Professional Skills for Today
How to ask for a letter of reference. See How to Ask for a Letter of Reference.
Writing a grant proposal: the Research Question. See “The Foolproof Grant Proposal Template” (Kelsky_GrantWritingTemplate) or comparable resources.
Research Questions …
Our main goal today is to turn areas of interest and topics into research questions. The relevant learning outcome is:
- you will be able to articulate your own research question, warrant, claim, methodology, and evidence.
We are moving toward this learning outcome at the same time:
- you will be able to recognize the research questions (implied or stated), warrants (implied or stated assumptions), main claims, methodologies, and types of evidence in a scholarly argument.
Have a look at my handout on Types of Research Questions in the Discipline of English: RQ_Types_2019.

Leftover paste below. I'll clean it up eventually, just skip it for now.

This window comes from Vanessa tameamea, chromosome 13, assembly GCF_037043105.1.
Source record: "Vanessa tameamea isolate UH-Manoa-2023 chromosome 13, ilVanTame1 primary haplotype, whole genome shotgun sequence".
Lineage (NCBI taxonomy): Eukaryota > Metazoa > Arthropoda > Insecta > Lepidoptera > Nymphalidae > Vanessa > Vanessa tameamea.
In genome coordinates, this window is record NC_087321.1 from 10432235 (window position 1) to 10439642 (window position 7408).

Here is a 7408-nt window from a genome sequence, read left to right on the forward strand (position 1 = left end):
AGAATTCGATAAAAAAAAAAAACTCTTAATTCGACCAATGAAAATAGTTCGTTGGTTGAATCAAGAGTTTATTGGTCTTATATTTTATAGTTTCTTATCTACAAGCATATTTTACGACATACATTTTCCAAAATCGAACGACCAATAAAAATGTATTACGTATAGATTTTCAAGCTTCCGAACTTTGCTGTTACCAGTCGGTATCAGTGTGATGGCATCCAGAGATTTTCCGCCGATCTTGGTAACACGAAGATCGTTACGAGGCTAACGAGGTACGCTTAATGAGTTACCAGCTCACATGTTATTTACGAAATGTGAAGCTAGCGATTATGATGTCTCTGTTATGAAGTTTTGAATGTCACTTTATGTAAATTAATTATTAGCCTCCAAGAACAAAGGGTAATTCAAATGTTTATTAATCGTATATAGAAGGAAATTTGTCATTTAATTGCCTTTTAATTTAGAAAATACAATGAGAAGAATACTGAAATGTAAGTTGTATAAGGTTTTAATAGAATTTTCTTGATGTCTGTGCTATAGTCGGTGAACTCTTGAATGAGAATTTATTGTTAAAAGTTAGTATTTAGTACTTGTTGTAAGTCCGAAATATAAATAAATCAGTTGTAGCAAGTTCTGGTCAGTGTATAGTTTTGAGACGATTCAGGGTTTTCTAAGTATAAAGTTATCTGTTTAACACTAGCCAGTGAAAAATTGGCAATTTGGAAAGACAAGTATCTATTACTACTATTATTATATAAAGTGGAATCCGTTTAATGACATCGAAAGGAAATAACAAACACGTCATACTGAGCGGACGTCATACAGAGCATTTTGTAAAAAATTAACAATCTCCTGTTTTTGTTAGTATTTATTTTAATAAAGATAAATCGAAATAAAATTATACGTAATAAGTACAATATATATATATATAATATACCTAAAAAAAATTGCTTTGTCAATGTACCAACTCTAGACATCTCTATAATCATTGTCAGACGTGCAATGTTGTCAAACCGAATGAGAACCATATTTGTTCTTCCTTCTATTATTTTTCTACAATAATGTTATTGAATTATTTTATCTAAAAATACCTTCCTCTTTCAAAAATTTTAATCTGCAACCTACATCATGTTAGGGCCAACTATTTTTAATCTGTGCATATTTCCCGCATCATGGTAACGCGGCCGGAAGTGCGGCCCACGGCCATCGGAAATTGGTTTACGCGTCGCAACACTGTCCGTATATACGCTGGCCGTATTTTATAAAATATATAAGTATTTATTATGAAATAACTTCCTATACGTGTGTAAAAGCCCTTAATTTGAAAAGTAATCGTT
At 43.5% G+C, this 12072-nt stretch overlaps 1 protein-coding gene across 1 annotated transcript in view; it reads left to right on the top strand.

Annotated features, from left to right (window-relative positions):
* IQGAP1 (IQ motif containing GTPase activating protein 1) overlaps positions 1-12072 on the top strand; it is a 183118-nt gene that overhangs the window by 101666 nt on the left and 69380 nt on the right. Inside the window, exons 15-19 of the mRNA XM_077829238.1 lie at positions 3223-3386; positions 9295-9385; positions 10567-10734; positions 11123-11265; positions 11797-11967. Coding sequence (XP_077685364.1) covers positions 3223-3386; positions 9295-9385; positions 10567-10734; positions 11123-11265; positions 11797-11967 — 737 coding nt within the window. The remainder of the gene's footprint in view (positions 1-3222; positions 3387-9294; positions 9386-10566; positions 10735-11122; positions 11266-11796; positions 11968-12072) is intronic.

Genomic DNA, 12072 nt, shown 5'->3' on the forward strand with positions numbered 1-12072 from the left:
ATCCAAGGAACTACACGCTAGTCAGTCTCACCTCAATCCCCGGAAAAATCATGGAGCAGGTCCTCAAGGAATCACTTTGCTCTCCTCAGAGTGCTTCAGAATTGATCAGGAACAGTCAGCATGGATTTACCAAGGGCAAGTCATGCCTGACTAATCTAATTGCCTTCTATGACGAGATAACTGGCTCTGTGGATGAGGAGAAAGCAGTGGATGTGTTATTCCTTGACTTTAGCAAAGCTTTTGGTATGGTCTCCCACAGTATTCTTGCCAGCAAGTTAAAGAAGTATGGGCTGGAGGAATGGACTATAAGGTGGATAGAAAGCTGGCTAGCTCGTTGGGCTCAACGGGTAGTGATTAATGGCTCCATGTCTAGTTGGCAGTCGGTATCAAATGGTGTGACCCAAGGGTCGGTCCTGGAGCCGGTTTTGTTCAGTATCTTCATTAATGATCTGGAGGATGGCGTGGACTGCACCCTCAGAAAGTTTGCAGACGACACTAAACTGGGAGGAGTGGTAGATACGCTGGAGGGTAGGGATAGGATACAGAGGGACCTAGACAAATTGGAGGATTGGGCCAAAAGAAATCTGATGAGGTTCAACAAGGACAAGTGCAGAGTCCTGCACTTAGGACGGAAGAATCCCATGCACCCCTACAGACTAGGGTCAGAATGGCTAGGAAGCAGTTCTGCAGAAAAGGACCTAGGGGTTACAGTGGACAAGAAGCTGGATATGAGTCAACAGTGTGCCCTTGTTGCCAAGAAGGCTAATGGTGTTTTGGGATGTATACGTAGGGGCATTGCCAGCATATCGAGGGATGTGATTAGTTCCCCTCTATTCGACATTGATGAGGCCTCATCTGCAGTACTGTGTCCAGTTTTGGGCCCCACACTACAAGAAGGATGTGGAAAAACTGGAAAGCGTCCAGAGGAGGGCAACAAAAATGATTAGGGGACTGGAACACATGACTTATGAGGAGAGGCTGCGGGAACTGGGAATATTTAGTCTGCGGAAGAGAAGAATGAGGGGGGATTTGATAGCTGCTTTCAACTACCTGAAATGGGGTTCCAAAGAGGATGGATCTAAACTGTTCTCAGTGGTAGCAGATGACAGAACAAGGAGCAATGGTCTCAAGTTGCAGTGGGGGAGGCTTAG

See also my Research Question Generator. We’ll use this generator method in class.
… and answers
To answer your question, I recommend the Toulmin Model of Argument, as set out in Stephen Toulmin’s The Uses of Argument (1958). You don’t need to read the book; a Google search will take you to many summaries of the method (including an accessible summary at the Purdue Online Writing Lab [OWL] and a handy Wikipedia summary).
According to Toulmin, the parts of an argument are:
- Claim (i.e., the answer to your research question; thesis; conclusion)
- Ground (facts, examples, evidence)
- Warrant (we’ll talk about the warrant more in class)
- Backing (in our field, we do a literature review; we’ll talk more about the literature review next week)
- Rebuttal (acknowledgement or anticipation of objections and counter-evidence)
- Qualifier (indications of your degree of confidence about your claim; in our field, we often deal in possibilities rather than certainties)
What’s a claim?
What’s a warrant? See my handout (500_Warrants).
Ground: What kind of evidence do I cite and analyze? See the third section of my RQ handout: RQ_Types_2019.
Work with an Example
Codr, Dwight. “Arresting Monstrosity: Polio, Frankenstein, and the Horror Film.” PMLA 129.2 (2014): 171-187. [Direct link to PDF via UVic subscription.]
Find the research question, claim, warrant, and grounds in the first two pages of this essay.